Finally, throughout the negotiation process look for signs of how your negotiation counterparts use their emotions. Are they being as strategic as you, or are they unable to understand and control their emotions? If the latter is true, all you have to do is identify what triggers their positive and negative emotions and strategically trigger these emotions to get the results you desire. If you trigger positive emotions, stroke these emotions in a manner that encourages them to see the commonality of their needs and interests to your needs and interest and encourage them to help you meet your needs and further your interests, which will help them in the long run. If you trigger negative emotions, demonstrate your understanding of their concerns and feel their pain by empathizing with them, when appropriate, and show them how they can help meet their need and further their interests by helping you meet your needs and helping you further your interests.
Intellectual property (“IP”) is a complicated field of law, as anyone who practices in that area knows. Intellectual property disputes are often intricate – and each one is unique, since many disputes hinge on how multi-factor tests would be applied or interpreted by a jury. Therefore, IP disputes need a specific kind of mediator who is prepared to handle that type of case.
For many intellectual property practitioners, it can be challenging to find a mediator who’s experienced in that field. Even most retired judges were not on the federal bench and do not know much about IP law.
Qualifications of IP Mediators
The laws are changing as technology changes, so intellectual property practitioners need a mediator who is up to date with the latest changes and who understands the latest technology (especially for copyrighted code and/or patent cases). Sometimes, that can be hard to find when you are also looking for someone with legal training (particularly because intellectual property law is not tested on the bar exam, so not all attorneys are knowledgeable about that field of law).
Therefore, it is important for intellectual property practitioners to search for mediators who are experienced attorneys who know about the type of IP the dispute centers around (e.g., trademarks, copyrights, or patents). An attorney who is experienced in prosecuting trademarks/patents and handling infringement issues will be able to give both parties in the mediation the best perspective on the case in order to move the mediation forward – and lead the parties toward settlement.
A mediator who knows the elements of IP prosecution and/or infringement can go through each relevant element with the parties in detail and help them weigh the pros and cons of their cases (e.g., the fair use defense, consumer confusion questions, etc.).
Also important, though, is the mediator’s skills in helping parties communicate. A mediator who knows how to reality check with the parties regarding likely outcomes post-mediation so parties can make informed decisions during mediation is a huge asset when you are looking to settle a case.
Moreover, intellectual property practitioners are often searching for a mediator who will understand the created IP is like someone’s baby because of how much time and effort likely invested in it. Mediators who respect that the disputed IP is part of who the clients are will be able to communicate most effectively with the parties and, thus, will be most likely to help the parties reach a settlement.
Furthermore, it’s helpful if the selected mediator practices IP law because then that mediator will know what elements an intellectual property settelement agreement should include and can be prepared to draft an appropriate settlement agreement if a resolution is reached at mediation.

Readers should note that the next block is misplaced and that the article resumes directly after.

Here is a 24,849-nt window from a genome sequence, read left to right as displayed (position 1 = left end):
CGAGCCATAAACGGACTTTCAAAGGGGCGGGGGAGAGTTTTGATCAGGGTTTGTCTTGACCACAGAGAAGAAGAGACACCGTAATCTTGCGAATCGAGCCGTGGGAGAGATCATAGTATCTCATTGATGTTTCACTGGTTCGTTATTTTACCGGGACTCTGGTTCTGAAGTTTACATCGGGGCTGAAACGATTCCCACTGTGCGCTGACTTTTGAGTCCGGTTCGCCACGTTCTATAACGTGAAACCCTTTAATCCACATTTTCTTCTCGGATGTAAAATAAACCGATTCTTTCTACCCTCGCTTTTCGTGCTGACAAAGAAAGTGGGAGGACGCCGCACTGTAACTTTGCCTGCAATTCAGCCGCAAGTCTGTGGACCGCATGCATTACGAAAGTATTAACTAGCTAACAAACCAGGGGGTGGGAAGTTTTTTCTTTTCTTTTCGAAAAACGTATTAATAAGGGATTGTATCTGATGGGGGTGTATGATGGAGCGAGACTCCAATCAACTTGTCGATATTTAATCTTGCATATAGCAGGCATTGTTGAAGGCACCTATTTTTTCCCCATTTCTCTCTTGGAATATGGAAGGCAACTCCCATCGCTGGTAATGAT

At CPLS, we understand the importance of selecting a mediator who is experienced in intellectual property law. Christy L. Foley is a mediator with a decade of experience who has focused her legal practice on IP issues for the past 9 years. She’s experienced in copyright and trademark prosecution as well as infringement issues, has a biotech background, and remains abreast of the latest trends in intellectual property law. If you need a trustworthy and knowledgeable IP mediator, then please give us a call at (407) 647-7887 or email Christy directly at CFoley@CPLSPA.com.
When we have disagreements or are negotiating with each other, most of us can’t wait for the other party to stop talking so that we state our position or argument. Sometimes we interrupt the other party to get our position or argument heard. In the worst case scenario, we expressly discount the other side and insist that he/she listen to us. I truly cannot remember one instance where this technique has worked. Instead, try actively listening to the other party by listening carefully effectively. This can be done by repeating back what you understand from them (what they said, what they want, what they claim, etc…). Then, inquire about their motivations and assumptions behind their claims. Finally, acknowledge their positions.
By following this process, you will be able to collect valuable information from them, test your beliefs and assumptions (which may or may not be accurate), eliminate misunderstandings, and foster mutual understanding. Also, when they observe your behavior, strategy and technique, they will learn from you and mirror your behavior, further promoting mutual understanding. This process also forces you and them to account for any difficult tactics either of you have employed. The end result is that you are both more likely to avoid losing important information, acting on wrong assumptions, and damaging your relationship. This, of course, promotes interdependence and mutual growth. Win Win. This strategy and technique is not just helpful in high business conflicts. I can also be used by family members , co-workers, and business partners. Try it and let me know how it works for you and remember, like any other muscle, active listening is a muscle for the mind, the more you practice it, the better you get at it.